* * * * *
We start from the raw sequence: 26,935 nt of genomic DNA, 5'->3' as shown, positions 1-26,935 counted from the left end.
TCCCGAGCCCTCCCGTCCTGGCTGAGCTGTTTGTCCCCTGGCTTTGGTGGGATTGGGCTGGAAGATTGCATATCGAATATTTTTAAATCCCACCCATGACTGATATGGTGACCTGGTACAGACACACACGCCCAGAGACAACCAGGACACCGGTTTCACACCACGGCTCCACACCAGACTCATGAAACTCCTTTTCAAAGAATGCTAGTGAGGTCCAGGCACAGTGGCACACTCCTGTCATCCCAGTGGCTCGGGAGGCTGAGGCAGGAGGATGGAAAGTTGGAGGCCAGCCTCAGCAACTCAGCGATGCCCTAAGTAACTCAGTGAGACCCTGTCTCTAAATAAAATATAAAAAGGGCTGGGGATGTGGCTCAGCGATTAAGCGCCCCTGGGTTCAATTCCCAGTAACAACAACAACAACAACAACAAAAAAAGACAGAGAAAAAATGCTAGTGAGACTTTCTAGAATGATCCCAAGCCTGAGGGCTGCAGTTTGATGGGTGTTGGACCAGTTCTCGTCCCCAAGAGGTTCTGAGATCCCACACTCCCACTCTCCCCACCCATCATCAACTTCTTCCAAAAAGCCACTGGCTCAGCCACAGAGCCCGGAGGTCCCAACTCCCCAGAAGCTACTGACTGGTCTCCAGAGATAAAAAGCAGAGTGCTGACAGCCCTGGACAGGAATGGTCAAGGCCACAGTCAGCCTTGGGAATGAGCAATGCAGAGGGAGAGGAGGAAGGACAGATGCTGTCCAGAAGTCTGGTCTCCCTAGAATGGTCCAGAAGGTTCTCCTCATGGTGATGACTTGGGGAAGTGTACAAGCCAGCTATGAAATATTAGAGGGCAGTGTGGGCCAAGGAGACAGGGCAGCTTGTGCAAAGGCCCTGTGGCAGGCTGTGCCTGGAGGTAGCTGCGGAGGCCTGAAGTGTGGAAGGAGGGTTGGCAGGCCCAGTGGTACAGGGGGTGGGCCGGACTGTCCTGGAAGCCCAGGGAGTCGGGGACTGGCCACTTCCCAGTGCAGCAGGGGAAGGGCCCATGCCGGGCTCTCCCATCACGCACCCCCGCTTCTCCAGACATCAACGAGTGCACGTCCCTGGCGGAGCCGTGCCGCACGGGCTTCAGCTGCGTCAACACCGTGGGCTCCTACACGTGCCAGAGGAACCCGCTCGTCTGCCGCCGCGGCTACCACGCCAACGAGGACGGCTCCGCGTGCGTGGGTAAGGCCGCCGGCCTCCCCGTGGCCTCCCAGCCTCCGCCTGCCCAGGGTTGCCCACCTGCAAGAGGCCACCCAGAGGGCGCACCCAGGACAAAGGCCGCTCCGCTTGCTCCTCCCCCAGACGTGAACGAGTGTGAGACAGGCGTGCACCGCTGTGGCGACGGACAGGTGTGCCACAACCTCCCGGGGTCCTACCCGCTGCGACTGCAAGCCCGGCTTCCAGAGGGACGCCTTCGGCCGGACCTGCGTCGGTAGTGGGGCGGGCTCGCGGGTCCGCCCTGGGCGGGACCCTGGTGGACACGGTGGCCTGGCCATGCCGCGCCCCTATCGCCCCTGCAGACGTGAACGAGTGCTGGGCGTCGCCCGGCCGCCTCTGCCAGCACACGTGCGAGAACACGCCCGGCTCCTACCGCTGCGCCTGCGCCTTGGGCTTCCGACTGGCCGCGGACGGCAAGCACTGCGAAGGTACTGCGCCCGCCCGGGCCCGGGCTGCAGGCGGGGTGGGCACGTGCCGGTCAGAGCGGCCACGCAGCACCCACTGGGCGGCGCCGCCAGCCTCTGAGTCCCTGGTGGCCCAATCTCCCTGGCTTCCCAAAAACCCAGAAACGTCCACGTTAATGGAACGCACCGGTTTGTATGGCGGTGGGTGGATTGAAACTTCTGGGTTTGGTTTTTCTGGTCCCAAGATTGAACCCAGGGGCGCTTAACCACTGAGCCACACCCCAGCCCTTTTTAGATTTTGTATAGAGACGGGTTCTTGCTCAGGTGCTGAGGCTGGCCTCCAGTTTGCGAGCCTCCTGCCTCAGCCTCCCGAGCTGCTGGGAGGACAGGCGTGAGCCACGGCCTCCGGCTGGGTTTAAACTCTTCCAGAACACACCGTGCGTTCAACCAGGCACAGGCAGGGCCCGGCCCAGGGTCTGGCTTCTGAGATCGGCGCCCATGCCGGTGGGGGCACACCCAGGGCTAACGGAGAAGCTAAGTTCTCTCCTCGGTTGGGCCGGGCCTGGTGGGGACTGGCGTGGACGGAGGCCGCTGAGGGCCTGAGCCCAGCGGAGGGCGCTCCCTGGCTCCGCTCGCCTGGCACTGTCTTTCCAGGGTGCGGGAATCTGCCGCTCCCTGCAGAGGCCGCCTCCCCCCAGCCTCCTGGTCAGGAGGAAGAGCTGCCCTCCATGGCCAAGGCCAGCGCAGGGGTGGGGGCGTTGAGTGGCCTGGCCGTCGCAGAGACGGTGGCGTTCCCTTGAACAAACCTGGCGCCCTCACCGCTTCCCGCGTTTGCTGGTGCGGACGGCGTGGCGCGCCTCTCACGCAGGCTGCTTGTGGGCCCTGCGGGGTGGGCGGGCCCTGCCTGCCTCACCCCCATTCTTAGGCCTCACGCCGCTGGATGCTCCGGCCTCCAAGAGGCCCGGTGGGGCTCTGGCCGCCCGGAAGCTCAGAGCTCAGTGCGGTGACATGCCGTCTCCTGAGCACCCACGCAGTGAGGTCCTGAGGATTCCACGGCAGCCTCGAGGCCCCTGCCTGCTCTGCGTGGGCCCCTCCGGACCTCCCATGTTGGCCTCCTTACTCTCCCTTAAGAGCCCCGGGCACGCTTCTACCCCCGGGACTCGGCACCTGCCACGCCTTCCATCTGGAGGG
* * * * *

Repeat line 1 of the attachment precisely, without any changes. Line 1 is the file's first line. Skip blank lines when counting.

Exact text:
We start from the raw sequence: 26,935 nt of genomic DNA, 5'->3' as shown, positions 1-26,935 counted from the left end.